Recently I had the opportunity to sit down with members of the Ferris State University Journalism Professional and Technical Communications program planning to graduating this week.

As part of our lunchtime discussion, I was impressed by how excited and motivated they are to see what’s out there, what’s next. And while there are no cheat codes or shortcuts to getting where you want to be, there are some things we talked about that I think might help anyone in just about any stage of their career, regardless of of industry.

Be excellent at email.
It seems silly, but people who can reply quickly and effectively with e-mail, avoid writing more than five paragraphs when two will do, get to the point, and respond even if they don’t have an answer to let the sender know that they are looking into it and will reply — we love those people, don’t we?

If you have an email signature, you still should sign your name.

Make your subject lines specific. I want to have a pretty good idea what the subject matter is before I open it.

When emailing someone for the first time, please take a few minutes before you hit send and do some digging on them. Prime example: I’m a guy named Kelsey. Lots of folks would address me as Ms. Schnell in emails. I’ll forgive it on the first round, and I would edit my signature to say “Mr. Kelsey Schnell” to give a hint.

Bonus: Stop distributing your college email. My college email still works more than a decade later and I auto-forward anything relevant from it to my current email. Maybe it isn’t a deal breaker for every potential employer, but there’s no time like the present to set up the e-mail you’ll probably be using for the future and possibly the rest of your life, so don’t over complicate it.

Keep your network active.
Establish real connections and maintain them. Don’t be artificial just for the purpose of having an opportunity to ask someone for a favor down the road. Whether from peers, professional colleagues, folks you met once but got brave and connected with on LinkedIn — you never know from where your next great opportunity will come. But you have to be a good, contributing member of the network.

Save your work.
There are two levels to explore here.
Save the work you did in college, your papers or reports, portfolio pieces, and group projects. You might have passed the class but a few years from now when you’ve been on the job for awhile, you’ll look back and (hopefully) see how much you’ve improved, recall how that assignment was life or death back then and you survived, and remember that learning is a lifelong commitment.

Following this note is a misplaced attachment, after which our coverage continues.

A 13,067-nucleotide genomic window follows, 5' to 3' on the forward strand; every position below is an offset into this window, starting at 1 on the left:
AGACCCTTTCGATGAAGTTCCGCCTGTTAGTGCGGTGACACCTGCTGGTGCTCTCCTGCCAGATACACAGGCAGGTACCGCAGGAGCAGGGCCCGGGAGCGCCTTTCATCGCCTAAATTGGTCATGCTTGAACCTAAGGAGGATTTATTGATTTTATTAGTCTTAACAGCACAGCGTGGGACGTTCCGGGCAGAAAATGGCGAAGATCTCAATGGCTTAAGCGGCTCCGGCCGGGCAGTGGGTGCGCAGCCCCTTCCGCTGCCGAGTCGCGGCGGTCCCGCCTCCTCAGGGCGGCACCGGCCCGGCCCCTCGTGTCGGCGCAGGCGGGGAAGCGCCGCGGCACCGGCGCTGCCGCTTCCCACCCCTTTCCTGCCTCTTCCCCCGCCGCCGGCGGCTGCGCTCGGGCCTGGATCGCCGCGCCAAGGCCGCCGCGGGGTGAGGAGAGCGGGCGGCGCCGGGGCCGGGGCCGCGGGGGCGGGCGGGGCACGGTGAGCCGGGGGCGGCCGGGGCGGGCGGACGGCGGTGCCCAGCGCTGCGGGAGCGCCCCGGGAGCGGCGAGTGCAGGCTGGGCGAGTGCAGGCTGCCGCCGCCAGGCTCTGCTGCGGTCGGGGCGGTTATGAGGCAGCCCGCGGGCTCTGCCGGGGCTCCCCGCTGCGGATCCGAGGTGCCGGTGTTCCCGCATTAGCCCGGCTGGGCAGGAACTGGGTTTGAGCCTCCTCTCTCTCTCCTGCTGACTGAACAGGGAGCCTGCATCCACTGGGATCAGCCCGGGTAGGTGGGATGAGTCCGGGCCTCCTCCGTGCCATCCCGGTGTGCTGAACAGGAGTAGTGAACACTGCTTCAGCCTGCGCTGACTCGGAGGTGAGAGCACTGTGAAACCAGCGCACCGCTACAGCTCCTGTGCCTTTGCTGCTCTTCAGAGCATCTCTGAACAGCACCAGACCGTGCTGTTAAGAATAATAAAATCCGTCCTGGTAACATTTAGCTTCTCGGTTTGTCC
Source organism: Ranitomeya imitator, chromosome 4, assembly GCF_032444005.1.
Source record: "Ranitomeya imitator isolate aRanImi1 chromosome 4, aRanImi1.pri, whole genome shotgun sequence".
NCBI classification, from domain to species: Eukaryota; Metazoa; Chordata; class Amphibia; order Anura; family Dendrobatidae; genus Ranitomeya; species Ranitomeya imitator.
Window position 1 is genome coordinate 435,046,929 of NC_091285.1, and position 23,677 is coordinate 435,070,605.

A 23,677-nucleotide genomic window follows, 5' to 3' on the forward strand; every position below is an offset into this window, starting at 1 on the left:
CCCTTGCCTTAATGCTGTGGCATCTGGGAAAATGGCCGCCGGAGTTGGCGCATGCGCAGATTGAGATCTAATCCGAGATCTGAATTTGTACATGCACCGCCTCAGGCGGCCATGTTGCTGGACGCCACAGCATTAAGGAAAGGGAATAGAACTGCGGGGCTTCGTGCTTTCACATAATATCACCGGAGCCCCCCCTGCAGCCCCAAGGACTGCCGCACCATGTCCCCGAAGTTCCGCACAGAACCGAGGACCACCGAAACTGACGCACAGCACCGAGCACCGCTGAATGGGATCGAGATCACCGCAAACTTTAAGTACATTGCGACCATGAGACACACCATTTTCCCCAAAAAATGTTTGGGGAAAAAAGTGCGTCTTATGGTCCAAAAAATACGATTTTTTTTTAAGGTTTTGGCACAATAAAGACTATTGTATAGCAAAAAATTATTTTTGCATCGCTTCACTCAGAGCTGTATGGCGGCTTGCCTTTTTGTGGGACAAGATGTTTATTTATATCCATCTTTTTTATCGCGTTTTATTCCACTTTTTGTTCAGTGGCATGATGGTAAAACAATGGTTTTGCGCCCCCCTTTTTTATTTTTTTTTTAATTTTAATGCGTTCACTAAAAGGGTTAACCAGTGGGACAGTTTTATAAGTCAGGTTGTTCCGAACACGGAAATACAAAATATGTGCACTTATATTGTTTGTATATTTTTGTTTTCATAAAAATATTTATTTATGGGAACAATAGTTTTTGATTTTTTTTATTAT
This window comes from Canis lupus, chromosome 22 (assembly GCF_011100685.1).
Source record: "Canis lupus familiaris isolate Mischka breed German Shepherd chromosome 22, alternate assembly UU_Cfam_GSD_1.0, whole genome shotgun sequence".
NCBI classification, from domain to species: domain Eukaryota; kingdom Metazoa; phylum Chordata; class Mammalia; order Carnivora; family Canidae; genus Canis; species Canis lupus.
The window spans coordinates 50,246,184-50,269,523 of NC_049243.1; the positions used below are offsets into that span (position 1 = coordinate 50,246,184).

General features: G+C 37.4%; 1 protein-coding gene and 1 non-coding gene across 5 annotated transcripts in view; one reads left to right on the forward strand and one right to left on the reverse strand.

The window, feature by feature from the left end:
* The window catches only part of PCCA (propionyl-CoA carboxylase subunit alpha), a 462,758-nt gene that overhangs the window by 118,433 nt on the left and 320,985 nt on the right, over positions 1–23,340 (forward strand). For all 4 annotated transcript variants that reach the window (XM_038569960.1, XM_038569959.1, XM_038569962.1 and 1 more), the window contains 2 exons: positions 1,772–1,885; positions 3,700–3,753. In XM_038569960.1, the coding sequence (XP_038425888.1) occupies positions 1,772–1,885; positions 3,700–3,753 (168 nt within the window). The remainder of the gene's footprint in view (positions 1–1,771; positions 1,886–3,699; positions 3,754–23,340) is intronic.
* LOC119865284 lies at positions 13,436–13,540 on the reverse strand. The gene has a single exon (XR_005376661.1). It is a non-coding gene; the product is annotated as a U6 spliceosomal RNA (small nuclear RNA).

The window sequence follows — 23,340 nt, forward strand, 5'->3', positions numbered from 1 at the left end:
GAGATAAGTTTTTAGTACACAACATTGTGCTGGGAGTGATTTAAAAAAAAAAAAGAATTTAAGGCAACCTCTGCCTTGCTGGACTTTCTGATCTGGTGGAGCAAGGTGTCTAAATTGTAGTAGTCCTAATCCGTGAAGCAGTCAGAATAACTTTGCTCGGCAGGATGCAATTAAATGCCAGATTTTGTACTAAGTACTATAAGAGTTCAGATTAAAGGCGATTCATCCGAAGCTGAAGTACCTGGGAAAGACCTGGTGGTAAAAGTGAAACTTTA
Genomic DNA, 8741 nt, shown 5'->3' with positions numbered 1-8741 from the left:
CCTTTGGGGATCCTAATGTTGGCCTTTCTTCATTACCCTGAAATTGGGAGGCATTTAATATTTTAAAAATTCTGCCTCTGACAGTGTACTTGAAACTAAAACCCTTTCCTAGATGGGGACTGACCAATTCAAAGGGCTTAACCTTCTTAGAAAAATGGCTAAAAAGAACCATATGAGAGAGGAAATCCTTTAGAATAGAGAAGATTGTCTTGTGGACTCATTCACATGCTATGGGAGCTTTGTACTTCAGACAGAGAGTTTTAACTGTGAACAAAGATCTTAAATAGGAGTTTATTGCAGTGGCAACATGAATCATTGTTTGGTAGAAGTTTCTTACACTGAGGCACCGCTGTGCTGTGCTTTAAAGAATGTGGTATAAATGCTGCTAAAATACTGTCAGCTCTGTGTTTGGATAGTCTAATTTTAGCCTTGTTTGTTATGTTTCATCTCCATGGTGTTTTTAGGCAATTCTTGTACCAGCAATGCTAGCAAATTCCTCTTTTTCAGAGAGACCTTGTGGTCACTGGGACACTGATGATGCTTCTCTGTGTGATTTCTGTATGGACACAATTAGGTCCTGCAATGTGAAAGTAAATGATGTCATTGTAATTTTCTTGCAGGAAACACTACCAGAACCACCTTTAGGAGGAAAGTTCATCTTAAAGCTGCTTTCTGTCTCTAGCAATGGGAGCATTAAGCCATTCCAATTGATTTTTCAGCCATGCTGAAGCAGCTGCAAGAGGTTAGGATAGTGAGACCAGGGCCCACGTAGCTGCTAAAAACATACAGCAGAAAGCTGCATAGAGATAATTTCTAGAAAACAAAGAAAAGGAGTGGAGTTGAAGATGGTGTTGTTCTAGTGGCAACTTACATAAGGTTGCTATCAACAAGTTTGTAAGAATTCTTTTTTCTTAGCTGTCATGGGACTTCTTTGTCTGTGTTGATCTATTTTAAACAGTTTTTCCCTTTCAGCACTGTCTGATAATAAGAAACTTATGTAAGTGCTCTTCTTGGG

Bonus: Your perspective when it comes time to hire, manage, or work with colleagues who haven’t had the benefit of your experience since graduation will be more realistic and more constructive than assuming everyone is on the same level as you.

If you ever used the “my computer crashed and I lost everything” excuse to get more time for a project, then you used your one opportunity and you will not get it back. Saving your work, attachments, and any file that you come into contact with and regularly backing it up on a separate system should go without saying from now on.

Continue embracing your hobbies.
“Find a job that you love and you’ll never work a day in your life.”

One of those quips intended to be inspirational but really just unfair for people starting their careers. While I don’t think every day should be your worst day of work ever, I also think most people don’t stick around their first few jobs out of college because they love everything about them. There are unicorns out there but for the most part, you’re going to work at place, for people, or on things that won’t improve your happiness. Know that that is TOTALLY okay. It’s okay to take vacation days, too. Whatever you like doing for fun, keep doing it for fun. If you try to make that your career, you’re putting the fun part in jeopardy while you figure everything else out.

These were just some of the points that we discussed, and might not be for everyone. Any of us might have thought we had it all figured out when we collected our diploma. Some of us only pretended we had any idea what to do with our lives. Probably a good portion of us still are pretending.

And that should make anyone feel better about the unknown ahead of them. Just like the rest of us, you’ll figure it out as you go.

And always be careful of the “REPLY ALL” function.